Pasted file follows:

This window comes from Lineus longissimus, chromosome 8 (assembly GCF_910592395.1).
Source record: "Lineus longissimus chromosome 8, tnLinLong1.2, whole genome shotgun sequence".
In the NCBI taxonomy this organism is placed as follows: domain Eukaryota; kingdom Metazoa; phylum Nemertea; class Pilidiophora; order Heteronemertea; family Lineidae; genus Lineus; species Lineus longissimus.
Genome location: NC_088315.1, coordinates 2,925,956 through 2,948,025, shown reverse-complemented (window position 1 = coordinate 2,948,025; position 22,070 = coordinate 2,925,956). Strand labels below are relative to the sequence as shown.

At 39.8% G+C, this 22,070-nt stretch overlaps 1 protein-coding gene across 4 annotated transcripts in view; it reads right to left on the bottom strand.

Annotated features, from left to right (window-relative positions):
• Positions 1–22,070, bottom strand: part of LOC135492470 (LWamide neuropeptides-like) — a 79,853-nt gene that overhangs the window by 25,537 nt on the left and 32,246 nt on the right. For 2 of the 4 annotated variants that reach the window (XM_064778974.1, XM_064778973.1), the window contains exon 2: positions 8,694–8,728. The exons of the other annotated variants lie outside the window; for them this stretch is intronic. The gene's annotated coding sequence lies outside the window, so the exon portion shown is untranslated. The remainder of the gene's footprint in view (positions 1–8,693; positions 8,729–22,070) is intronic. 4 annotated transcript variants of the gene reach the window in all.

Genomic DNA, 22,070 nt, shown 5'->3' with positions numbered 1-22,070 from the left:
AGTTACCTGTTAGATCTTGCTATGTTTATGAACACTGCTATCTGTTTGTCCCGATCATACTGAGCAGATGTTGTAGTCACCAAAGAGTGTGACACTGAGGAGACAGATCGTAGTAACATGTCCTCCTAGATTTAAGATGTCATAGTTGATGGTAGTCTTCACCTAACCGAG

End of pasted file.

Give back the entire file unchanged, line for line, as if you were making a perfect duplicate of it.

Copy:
This window comes from Lineus longissimus, chromosome 8 (assembly GCF_910592395.1).
Source record: "Lineus longissimus chromosome 8, tnLinLong1.2, whole genome shotgun sequence".
In the NCBI taxonomy this organism is placed as follows: domain Eukaryota; kingdom Metazoa; phylum Nemertea; class Pilidiophora; order Heteronemertea; family Lineidae; genus Lineus; species Lineus longissimus.
Genome location: NC_088315.1, coordinates 2,925,956 through 2,948,025, shown reverse-complemented (window position 1 = coordinate 2,948,025; position 22,070 = coordinate 2,925,956). Strand labels below are relative to the sequence as shown.

At 39.8% G+C, this 22,070-nt stretch overlaps 1 protein-coding gene across 4 annotated transcripts in view; it reads right to left on the bottom strand.

Annotated features, from left to right (window-relative positions):
• Positions 1–22,070, bottom strand: part of LOC135492470 (LWamide neuropeptides-like) — a 79,853-nt gene that overhangs the window by 25,537 nt on the left and 32,246 nt on the right. For 2 of the 4 annotated variants that reach the window (XM_064778974.1, XM_064778973.1), the window contains exon 2: positions 8,694–8,728. The exons of the other annotated variants lie outside the window; for them this stretch is intronic. The gene's annotated coding sequence lies outside the window, so the exon portion shown is untranslated. The remainder of the gene's footprint in view (positions 1–8,693; positions 8,729–22,070) is intronic. 4 annotated transcript variants of the gene reach the window in all.

Genomic DNA, 22,070 nt, shown 5'->3' with positions numbered 1-22,070 from the left:
AGTTACCTGTTAGATCTTGCTATGTTTATGAACACTGCTATCTGTTTGTCCCGATCATACTGAGCAGATGTTGTAGTCACCAAAGAGTGTGACACTGAGGAGACAGATCGTAGTAACATGTCCTCCTAGATTTAAGATGTCATAGTTGATGGTAGTCTTCACCTAACCGAG